Endwalker does all those things really well but doesn’t quite do it as well as Shadowbringers. The threat for most of Endwalker is more ambiguous. Fandaniel, as he did in the patch series prior to the launch of Endwalker, kicks the expansion off as the Scion’s main focus, but that focus shifts quite a bit throughout the expansion.

Eventually, the plot gets re-focused on a singular, obvious threat that ends up being the final boss. This boss doesn’t get nearly as much development as Zenos or Fandaniel, nor is it as complex as either of those characters, much less Emet-Selch from Shadowbringers. The final boss, while interesting, is fairly one-dimensional and predictable in its motivations.

The locations also feel a bit disconnected. In Shadowbringers, the plot was very focused on pushing deeper into this unfamiliar land to bring the Scions back together, and the progression felt natural. Endwalker feels jumpy in comparison. 

Often times it feels like you end up somewhere, you do stuff until someone says something to the effect of: “oh wait something is happening over here now, we have to go there now.” It’s not that it doesn’t work; it’s just not nearly as smooth as Shadowbringers. It’s likely a necessary evil considering you are going all over the place, geographically speaking, in Endwalker: Garlemald, Sharlayan, Thavnair, hell, even outer space.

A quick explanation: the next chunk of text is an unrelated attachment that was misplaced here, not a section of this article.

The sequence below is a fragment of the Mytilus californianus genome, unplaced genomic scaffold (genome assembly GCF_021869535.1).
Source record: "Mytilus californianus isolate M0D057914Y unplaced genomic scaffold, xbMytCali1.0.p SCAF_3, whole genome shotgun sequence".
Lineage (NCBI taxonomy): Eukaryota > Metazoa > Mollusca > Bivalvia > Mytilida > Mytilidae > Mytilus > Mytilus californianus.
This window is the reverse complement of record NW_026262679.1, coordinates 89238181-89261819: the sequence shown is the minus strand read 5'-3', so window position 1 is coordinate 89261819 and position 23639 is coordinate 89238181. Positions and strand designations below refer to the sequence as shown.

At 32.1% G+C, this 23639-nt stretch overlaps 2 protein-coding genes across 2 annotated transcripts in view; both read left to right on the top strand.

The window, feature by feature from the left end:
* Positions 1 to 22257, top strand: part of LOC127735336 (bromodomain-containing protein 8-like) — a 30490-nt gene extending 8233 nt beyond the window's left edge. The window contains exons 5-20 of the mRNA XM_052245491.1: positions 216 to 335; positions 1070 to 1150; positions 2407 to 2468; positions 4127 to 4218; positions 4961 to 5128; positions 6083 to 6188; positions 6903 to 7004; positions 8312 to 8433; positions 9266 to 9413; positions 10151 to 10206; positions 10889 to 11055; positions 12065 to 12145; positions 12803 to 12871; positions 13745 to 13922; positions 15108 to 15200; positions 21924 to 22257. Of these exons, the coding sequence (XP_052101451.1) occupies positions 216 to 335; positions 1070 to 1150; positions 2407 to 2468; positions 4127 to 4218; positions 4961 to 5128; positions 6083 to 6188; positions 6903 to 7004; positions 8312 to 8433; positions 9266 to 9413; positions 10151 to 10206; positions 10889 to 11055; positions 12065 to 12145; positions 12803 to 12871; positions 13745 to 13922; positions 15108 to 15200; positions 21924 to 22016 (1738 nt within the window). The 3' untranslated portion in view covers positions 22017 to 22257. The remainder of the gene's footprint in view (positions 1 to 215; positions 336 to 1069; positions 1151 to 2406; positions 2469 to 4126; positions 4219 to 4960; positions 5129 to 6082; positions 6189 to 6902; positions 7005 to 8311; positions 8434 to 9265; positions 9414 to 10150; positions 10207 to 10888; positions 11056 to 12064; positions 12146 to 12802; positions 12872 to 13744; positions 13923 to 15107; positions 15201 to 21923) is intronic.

Aside from the final area, which I’m not going to spoil at all, my favorite area/section of the story was probably Garelemald. It’s great to finally be able to shine a light on the Garleans. I wish we could have seen it before it completely imploded, but oh well.

The Garlean people, so used to being at the top of the food chain, are humbled and embarrassed by being brought so low. Some are capable of handling it, and many are not. That dynamic is a key element, and aside from the ending, it’s the most memorable part of the plot and handled very well.

While the story is definitely the main appeal of Final Fantasy XIV for myself and many others, there are also all of the new gameplay features added in as well. The most notable, of course, is the addition of two new jobs Reaper and Sage. We spoke about them quite a bit about them in our preview, but they are worth going over again.